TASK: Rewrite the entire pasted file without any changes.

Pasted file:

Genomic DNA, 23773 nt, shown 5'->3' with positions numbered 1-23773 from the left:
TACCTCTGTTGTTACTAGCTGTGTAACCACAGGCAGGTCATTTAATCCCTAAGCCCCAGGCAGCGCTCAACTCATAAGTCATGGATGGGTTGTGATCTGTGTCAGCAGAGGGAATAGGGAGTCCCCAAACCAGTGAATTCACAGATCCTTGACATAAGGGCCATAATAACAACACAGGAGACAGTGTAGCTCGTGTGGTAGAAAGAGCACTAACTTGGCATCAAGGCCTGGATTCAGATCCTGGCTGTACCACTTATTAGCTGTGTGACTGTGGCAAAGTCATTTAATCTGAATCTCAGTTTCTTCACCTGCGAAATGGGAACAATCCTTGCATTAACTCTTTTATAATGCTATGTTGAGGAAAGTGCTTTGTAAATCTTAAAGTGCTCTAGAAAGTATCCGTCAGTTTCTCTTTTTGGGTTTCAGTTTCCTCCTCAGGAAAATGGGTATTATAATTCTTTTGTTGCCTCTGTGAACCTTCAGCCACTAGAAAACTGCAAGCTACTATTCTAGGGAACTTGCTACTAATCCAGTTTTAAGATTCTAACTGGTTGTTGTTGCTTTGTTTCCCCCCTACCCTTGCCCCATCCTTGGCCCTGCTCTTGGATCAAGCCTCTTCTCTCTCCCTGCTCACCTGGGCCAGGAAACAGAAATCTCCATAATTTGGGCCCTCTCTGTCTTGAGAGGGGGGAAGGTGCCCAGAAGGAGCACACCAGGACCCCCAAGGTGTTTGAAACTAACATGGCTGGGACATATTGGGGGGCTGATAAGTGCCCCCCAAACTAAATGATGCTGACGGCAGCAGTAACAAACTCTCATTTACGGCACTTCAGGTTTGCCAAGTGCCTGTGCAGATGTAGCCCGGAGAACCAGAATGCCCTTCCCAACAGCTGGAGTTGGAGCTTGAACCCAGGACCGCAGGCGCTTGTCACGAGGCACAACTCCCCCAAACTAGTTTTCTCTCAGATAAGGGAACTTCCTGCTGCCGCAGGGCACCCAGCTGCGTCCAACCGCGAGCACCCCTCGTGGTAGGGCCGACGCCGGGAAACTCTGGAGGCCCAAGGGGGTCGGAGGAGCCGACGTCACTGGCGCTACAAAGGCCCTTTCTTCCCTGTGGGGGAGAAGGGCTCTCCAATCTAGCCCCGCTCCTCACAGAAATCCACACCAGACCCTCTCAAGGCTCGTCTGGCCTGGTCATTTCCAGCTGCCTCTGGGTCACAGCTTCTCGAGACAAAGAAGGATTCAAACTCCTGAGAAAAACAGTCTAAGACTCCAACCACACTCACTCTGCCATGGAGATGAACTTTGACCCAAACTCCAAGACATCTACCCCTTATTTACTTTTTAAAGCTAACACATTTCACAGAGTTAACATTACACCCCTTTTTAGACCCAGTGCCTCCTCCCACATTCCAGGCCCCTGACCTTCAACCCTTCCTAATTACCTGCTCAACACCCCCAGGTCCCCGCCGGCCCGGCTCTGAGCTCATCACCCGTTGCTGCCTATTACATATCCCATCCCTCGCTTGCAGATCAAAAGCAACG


Genomic DNA, 23773 nt, shown 5'->3' with positions numbered 1-23773 from the left:
TACCTCTGTTGTTACTAGCTGTGTAACCACAGGCAGGTCATTTAATCCCTAAGCCCCAGGCAGCGCTCAACTCATAAGTCATGGATGGGTTGTGATCTGTGTCAGCAGAGGGAATAGGGAGTCCCCAAACCAGTGAATTCACAGATCCTTGACATAAGGGCCATAATAACAACACAGGAGACAGTGTAGCTCGTGTGGTAGAAAGAGCACTAACTTGGCATCAAGGCCTGGATTCAGATCCTGGCTGTACCACTTATTAGCTGTGTGACTGTGGCAAAGTCATTTAATCTGAATCTCAGTTTCTTCACCTGCGAAATGGGAACAATCCTTGCATTAACTCTTTTATAATGCTATGTTGAGGAAAGTGCTTTGTAAATCTTAAAGTGCTCTAGAAAGTATCCGTCAGTTTCTCTTTTTGGGTTTCAGTTTCCTCCTCAGGAAAATGGGTATTATAATTCTTTTGTTGCCTCTGTGAACCTTCAGCCACTAGAAAACTGCAAGCTACTATTCTAGGGAACTTGCTACTAATCCAGTTTTAAGATTCTAACTGGTTGTTGTTGCTTTGTTTCCCCCCTACCCTTGCCCCATCCTTGGCCCTGCTCTTGGATCAAGCCTCTTCTCTCTCCCTGCTCACCTGGGCCAGGAAACAGAAATCTCCATAATTTGGGCCCTCTCTGTCTTGAGAGGGGGGAAGGTGCCCAGAAGGAGCACACCAGGACCCCCAAGGTGTTTGAAACTAACATGGCTGGGACATATTGGGGGGCTGATAAGTGCCCCCCAAACTAAATGATGCTGACGGCAGCAGTAACAAACTCTCATTTACGGCACTTCAGGTTTGCCAAGTGCCTGTGCAGATGTAGCCCGGAGAACCAGAATGCCCTTCCCAACAGCTGGAGTTGGAGCTTGAACCCAGGACCGCAGGCGCTTGTCACGAGGCACAACTCCCCCAAACTAGTTTTCTCTCAGATAAGGGAACTTCCTGCTGCCGCAGGGCACCCAGCTGCGTCCAACCGCGAGCACCCCTCGTGGTAGGGCCGACGCCGGGAAACTCTGGAGGCCCAAGGGGGTCGGAGGAGCCGACGTCACTGGCGCTACAAAGGCCCTTTCTTCCCTGTGGGGGAGAAGGGCTCTCCAATCTAGCCCCGCTCCTCACAGAAATCCACACCAGACCCTCTCAAGGCTCGTCTGGCCTGGTCATTTCCAGCTGCCTCTGGGTCACAGCTTCTCGAGACAAAGAAGGATTCAAACTCCTGAGAAAAACAGTCTAAGACTCCAACCACACTCACTCTGCCATGGAGATGAACTTTGACCCAAACTCCAAGACATCTACCCCTTATTTACTTTTTAAAGCTAACACATTTCACAGAGTTAACATTACACCCCTTTTTAGACCCAGTGCCTCCTCCCACATTCCAGGCCCCTGACCTTCAACCCTTCCTAATTACCTGCTCAACACCCCCAGGTCCCCGCCGGCCCGGCTCTGAGCTCATCACCCGTTGCTGCCTATTACATATCCCATCCCTCGCTTGCAGATCAAAAGCAACG